The city school board wanted to expand the number of schools, especially for girls. “It was the Board’s belief that ‘. . . separate schools for the sexes contributes greatly to the economy in conducting the school, and in advantages in many other respects.'”


In 1897, it became Girls’ High School, then was used by the school board in various capacities until it was given to the Police Athletic League (PAL) in 1958. The PAL organizes activities for kids to keep them out of trouble and foster better community relations.

Today it continues to belong to PAL, though the longtime sign on the entrance between the arched brownstone noting this is gone.

[Second and third images: NYPL Digital Gallery]

Back to school on the Lower East Side, 1890

September 7, 2015

Journalist and social reformer Jacob Riis took these photos of Lower East Side kids crammed into a desk-less, crowded, all-boy classroom at the Essex Market School.


This school appears to have been a public school holding classes in the Essex Street jail-court complex, which was slated for demolition in 1905.


“Indeed, the jail filled the title role in the educational cast of that day,” wrote Riis in 1902’s The Battle With the Slum.

“Its inmates were well lodged and cared for, while the sanitary authorities twice condemned the Essex Market school across the way as wholly unfit for children to be in, but failed to catch the ear of the politician who ran things unhindered.”

[Photos: MCNY Collections Portal]

Congratulations to these old New York graduates

June 8, 2015

It’s commencement season, the perfect time to look back at images of long-ago graduates posing in class photos. What in the world became of them?


The suited up boys in this 1915 photo, new graduates of P.S. 64 at 605 East Ninth Street, look like they’re going places in life.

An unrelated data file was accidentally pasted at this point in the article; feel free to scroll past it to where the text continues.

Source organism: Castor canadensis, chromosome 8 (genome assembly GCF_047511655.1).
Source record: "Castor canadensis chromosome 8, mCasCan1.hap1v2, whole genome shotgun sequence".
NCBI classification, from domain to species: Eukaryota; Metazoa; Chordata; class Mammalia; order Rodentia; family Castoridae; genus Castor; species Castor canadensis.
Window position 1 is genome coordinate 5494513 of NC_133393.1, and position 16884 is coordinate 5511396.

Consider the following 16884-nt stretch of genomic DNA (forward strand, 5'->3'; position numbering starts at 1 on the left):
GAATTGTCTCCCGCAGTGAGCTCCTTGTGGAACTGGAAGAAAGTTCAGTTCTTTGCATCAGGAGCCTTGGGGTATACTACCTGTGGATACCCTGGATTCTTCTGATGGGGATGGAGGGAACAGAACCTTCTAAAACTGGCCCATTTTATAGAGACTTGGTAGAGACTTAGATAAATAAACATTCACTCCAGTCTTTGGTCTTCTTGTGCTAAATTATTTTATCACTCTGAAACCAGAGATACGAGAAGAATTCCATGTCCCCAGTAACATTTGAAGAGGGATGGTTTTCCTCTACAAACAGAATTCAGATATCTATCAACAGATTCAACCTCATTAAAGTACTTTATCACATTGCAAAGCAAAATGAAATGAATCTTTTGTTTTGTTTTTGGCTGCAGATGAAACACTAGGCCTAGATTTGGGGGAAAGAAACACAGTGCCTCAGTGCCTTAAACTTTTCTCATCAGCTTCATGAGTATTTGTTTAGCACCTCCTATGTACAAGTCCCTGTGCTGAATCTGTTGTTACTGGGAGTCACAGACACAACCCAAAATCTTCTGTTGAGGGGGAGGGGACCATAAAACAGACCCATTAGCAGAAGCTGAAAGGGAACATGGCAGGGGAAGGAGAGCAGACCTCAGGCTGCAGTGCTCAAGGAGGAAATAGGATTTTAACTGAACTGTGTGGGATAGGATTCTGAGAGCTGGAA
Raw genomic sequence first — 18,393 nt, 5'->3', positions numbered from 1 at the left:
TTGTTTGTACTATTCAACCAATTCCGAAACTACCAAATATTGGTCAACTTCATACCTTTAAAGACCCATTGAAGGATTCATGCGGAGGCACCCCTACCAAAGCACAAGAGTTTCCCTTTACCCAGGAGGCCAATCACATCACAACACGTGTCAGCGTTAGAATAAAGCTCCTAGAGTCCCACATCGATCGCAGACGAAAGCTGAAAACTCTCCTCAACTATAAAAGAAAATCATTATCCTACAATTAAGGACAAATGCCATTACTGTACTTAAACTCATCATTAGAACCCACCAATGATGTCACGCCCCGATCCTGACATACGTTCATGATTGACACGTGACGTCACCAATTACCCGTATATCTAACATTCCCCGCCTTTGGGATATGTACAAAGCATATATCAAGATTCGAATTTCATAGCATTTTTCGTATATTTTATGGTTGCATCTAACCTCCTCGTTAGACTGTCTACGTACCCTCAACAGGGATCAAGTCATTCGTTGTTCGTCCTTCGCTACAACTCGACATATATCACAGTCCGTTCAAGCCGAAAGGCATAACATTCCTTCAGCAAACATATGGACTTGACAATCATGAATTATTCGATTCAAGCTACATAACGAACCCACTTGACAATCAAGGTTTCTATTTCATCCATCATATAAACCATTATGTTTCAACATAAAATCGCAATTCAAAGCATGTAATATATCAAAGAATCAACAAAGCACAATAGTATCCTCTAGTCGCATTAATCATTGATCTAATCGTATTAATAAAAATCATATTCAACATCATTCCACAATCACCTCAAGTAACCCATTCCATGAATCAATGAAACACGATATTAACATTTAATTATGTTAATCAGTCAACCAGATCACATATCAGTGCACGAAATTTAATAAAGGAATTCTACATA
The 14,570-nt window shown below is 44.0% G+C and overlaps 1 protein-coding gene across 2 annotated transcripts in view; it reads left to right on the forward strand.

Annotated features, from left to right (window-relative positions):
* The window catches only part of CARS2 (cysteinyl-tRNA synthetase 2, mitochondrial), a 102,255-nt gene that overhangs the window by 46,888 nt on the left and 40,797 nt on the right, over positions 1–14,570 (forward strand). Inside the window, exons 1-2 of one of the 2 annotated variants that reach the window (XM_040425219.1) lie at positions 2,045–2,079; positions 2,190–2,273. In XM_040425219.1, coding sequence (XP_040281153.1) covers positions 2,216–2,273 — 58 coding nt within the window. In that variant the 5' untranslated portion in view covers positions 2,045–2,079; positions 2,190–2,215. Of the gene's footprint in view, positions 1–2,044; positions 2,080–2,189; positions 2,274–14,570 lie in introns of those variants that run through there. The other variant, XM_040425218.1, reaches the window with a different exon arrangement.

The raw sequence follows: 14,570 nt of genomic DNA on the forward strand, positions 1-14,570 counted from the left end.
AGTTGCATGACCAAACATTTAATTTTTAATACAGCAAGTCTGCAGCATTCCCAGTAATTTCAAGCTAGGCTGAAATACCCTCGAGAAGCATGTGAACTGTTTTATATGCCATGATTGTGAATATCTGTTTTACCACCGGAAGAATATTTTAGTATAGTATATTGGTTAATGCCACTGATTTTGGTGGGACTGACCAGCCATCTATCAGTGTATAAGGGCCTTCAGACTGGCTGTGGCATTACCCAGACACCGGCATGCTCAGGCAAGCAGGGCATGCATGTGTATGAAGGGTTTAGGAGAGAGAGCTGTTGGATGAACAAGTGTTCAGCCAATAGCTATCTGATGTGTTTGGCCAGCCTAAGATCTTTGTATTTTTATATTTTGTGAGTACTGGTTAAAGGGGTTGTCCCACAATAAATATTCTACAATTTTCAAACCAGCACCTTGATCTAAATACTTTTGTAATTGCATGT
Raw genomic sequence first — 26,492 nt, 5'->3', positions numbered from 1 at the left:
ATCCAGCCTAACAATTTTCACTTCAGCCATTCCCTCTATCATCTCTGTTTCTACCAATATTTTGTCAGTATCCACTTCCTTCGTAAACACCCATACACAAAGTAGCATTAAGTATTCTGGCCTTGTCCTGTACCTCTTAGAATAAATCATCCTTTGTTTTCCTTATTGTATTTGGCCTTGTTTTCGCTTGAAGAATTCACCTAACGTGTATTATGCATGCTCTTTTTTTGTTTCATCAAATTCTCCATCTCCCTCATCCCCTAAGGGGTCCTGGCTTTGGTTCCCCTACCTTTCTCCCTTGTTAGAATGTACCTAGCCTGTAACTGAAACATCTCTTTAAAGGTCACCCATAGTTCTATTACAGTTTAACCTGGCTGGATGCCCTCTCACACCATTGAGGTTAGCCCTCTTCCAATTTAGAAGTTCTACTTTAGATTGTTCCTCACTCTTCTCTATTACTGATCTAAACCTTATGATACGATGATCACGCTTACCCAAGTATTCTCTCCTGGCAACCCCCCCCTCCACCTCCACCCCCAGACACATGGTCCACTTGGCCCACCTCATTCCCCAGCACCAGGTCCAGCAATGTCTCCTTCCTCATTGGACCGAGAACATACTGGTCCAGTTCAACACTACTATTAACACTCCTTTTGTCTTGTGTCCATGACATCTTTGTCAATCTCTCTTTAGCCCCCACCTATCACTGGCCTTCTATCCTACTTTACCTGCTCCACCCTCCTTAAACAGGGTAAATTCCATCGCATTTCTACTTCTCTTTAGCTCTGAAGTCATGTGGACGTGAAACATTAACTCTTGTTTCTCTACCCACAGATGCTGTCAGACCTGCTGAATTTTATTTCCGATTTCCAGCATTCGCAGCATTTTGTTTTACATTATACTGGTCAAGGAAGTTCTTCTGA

P.S. 64 opened in 1906, not long after the consolidation of the city, a time of huge investment in new school facilities. “Organized around two courtyards, it was the first elementary school to have an auditorium with direct access to the street, allowing this structure to serve an expanded role in the community,” states the Guide to New York City Landmarks.


Brooklyn Friends is a private school in downtown Brooklyn founded in 1867. This is the class of 1943, decked out in graduation suits and gowns.


Elementary and high schools aren’t the only institutions that hold a commencement ceremony. Meet the 1885 nursing school graduates from Broad Street Hospital, formerly at the end of Broad Street.

News photographer George Bain captured this image of the graduates of the “Cripple School” on the Lower East Side’s Henry Street in 1912.


Officially known as the Crippled Children’s East Side Free School, the school intended to “provide the crippled children of the Lower East Side with facilities for securing an education and learning a trade, so that they may become self-supporting,” according to a 1920 guide.

“Workrooms maintained where older cripples fill orders for all kinds of needlework and hand stitching and paper boxes.”

A missing Brooklyn woman transfixes the city

April 27, 2015

JessieMcCannWhen 23-year-old Jessie McCann didn’t return after work to her family’s Brooklyn home on December 4, 1913, newspapers jumped on the story.

After all, Jessie’s disappearance had all the elements that would draw in readers: money, romantic intrigue, and mental illness.

The daughter of a food wholesaler who counted Mayor Ardolph Kline as a friend, Jessie lived with her family in a comfortable home at 438 East 21st Street in Flatbush (21st Street, below).

Like many privileged young women of her era, Jessie pursued work as a teacher and social worker at settlement houses.

McCannheadlinefoundNYTThe day she vanished, she left for work at the Home for Destitute Children on Sterling Place in Brooklyn . . . but never showed up.

“Miss Jessie McCann . . . is 5 foot 7 inches tall, of slender physique, weighing not more than 120 pounds,” wrote the New York Times on December 9, 1913.

“She had a light complexion with brown hair and blue eyes. . . . she wore a brown satin dress with a cutaway coat and a velvet Tam ‘o Shanter hat with an orange plume.”

And also like many of her privileged peers, she was described as having a “nervous” disposition. She suffered from “melancholia,” according to her family, and was being treated by a doctor.

 McCannflatbush21ststreetJessie’s disappearance made headlines for weeks, and the press pounced on every clue. Why was she last seen Thursday afternoon on Wall Street in Manhattan? Could she really have been spotted wandering around Zeller’s drugstore on Coney Island?